Leaving an abusive relationship can be one of the hardest things a person does. But even after your ex is out of your life, sometimes the emotional and mental effects from experiencing abuse can linger on. You may experience feelings of depression, guilt, anger, loss and even symptoms of posttraumatic stress disorder:
- Trouble sleeping
- Being easily frightened or scared
- Avoiding of stressful triggers that remind you of abuse
- Difficulty maintaining relationships
- Feeling emotionally numb
There is no one way to feel or heal after you leave an abusive relationship.
It may be hard to stop thinking about your old relationship. You may still think about the little comments that your ex said to break you down, make you feel worthless or to make you think that you didn’t deserve better. (Your ex was wrong by the way). You may even think about the nice things that they said and the good times that you had with them.
Being in an abusive relationship, or leaving and getting back together more than once (which is very common) can hurt your self-esteem and make you doubt yourself. If you’re feeling bad, you may even question your decision to leave in the first place. The important thing to remember is that you did leave and that took a lot of strength. Now it is time to channel your courage into healing and getting back to being a happy and healthy you.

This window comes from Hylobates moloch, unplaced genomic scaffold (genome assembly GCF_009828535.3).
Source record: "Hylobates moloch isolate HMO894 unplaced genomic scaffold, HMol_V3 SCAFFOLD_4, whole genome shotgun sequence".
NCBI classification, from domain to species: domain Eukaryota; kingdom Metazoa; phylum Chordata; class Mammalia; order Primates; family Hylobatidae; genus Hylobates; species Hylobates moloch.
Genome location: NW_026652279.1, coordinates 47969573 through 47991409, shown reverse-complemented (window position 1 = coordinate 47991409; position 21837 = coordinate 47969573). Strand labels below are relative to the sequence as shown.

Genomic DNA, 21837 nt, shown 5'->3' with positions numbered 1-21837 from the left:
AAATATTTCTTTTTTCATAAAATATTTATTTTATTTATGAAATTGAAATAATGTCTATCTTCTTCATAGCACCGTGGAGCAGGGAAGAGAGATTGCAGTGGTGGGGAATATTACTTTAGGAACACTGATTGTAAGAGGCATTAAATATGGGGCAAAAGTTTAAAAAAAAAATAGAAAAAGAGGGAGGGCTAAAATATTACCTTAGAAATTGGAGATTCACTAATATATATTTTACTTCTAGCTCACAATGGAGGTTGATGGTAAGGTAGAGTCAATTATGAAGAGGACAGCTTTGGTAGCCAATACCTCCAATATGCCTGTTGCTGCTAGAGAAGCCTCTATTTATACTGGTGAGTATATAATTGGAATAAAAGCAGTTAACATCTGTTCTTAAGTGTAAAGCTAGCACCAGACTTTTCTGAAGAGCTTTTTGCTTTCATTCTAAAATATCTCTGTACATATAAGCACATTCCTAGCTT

The first step toward recovering from any type of traumatic experience is re-establishing your sense of safety. This means feeling confident that your ex won’t harm you anymore (whether that’s by cutting off contact, getting a protective order or even moving) and beginning to find stability in everyday life. Stability looks different for different people. Sometimes it’s just getting back into your school routine again. If you’re older, it can mean finding a steady job and feeling financially secure.
Second, give yourself some time to grieve. It’s normal to feel sad or angry for a while. It’s important to let yourself experience those feelings and to let them out, rather than bottling them up. There are lots of healthy ways you can do this — journaling, writing poetry or songs, creating art, exercising or dancing. In addition to being expressive, all of these activities can slowly help to restore your sense of power over your own life. They can remind you of your strengths and the beautiful things you are capable of creating.
Finally, you reconnect with ordinary life. It can be difficult to remember what life was like before an abusive relationship. You may feel emotionally closed off, and it can be hard to trust people again. Your ex-partner may have even physically isolated you from your friends and family, and you feel you have no one to turn to or that nobody could understand what you have been through.
There are always people to help. Remember that our advocates are available 24/7 for you.
You Deserve to Feel Great!
Although it may difficult, this is the time that you need to focus on you and your own happiness. You never did anything to cause this and you deserve to be happy and feel safe.
What you went through is not who you are.
Healing is a process and through it, you will remember how strong, capable and extraordinary you really are. You will have good and bad times, but every day free from abuse is another piece of yourself that you get back and, eventually, those pieces will come together.